To find an event that could be a good basis for a story it might be useful to write down, or tell a friend, or other people in a writing group, about a strong emotional experience remembered from childhood, and start writing with that event in mind. This way, the first draft will not be drawn entirely from the imagination, which will mean getting off to a good, heart-felt beginning.
For instance, here’s an anecdote from Tanzania, in Africa. It’s a true story that was later given more shape and definition to make it a story suitable for publication. Both examples appear below:
When I was a little kid my parents went away to the city to work and I stayed with my grandparents in their village. One day we went off to visit my auntie who lived in a village about three kilometres away. The path to my aunt’s village was very sandy and the grass was so high it curved over the path.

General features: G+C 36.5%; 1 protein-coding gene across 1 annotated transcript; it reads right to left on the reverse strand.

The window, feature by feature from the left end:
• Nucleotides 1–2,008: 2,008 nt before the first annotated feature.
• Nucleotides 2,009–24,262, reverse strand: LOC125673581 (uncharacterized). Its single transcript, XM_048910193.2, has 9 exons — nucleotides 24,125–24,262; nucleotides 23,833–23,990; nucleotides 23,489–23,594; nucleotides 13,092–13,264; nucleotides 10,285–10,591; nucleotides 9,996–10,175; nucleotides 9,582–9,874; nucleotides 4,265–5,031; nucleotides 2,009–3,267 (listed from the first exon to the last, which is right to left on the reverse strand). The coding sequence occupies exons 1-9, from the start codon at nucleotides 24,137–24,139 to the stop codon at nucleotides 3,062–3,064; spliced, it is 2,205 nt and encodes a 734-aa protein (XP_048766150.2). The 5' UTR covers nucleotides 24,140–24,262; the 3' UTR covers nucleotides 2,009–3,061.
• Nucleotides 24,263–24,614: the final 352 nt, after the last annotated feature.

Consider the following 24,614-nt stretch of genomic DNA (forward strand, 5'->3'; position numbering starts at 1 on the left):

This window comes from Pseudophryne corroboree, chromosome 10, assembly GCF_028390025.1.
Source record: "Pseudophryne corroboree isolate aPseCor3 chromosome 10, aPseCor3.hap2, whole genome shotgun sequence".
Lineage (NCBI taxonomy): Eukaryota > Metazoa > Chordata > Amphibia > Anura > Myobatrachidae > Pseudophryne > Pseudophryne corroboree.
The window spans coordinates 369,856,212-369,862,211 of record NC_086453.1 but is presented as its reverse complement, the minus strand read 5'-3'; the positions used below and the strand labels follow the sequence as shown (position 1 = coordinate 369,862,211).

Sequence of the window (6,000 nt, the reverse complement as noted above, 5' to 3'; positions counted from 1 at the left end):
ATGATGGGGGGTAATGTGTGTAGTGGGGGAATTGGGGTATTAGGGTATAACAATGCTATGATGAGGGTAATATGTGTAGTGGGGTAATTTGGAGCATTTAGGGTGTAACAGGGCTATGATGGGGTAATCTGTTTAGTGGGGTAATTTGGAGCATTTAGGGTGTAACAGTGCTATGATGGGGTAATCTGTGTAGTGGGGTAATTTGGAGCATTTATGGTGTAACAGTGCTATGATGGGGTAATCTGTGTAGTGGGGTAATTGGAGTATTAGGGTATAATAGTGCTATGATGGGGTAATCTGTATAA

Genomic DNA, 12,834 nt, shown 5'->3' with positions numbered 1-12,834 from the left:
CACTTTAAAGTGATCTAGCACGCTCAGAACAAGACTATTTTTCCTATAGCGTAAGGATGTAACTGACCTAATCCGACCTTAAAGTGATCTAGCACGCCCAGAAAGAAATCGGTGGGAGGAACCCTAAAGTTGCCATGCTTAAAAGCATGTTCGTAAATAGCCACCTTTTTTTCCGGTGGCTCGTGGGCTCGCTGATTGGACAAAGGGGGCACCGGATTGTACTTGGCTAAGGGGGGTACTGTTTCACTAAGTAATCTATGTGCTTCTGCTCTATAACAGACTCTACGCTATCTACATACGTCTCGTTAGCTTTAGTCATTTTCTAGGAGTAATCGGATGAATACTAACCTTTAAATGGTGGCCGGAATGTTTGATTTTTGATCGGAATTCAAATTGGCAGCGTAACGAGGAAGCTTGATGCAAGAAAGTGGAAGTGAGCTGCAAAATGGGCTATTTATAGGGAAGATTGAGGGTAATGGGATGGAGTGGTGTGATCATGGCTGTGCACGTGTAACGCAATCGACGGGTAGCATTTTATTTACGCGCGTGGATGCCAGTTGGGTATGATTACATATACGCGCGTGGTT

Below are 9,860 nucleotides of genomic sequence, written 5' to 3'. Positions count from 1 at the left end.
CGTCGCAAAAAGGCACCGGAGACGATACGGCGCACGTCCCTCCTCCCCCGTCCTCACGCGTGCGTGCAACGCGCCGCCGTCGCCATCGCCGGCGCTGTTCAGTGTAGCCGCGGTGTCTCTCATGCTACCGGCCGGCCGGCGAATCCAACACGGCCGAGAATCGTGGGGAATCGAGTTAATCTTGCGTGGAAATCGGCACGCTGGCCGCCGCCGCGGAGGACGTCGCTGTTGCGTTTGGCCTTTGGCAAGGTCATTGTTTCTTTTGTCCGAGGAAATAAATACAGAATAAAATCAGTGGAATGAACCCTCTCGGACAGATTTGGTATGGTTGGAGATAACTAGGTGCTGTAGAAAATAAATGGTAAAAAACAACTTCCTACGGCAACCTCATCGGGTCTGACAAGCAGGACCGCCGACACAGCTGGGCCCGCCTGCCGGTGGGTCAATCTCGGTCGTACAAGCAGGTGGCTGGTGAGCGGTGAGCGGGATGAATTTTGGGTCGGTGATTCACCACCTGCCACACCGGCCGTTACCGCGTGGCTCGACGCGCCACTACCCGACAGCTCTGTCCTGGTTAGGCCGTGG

My grandfather led the way, then came my grandmother, then me. We set off.
After a while I smelt something. I thought the smell would go away as we walked past—whatever it was, but it didn’t. I didn’t like it. It made me scared. I told my grandfather I could smell something that was scaring me and I asked him if I could walk between him and grandma. “Of course,” he said. So I moved into the middle and we went on. But I could still smell whatever it was and I was still scared. I tried to be calm but in the end I told my grandfather that I was really scared. “What are you so scared of?” he said. “I think there’s a lion following us,” I said. We all turned round and sure enough on the narrow path behind my grandmother was a lion.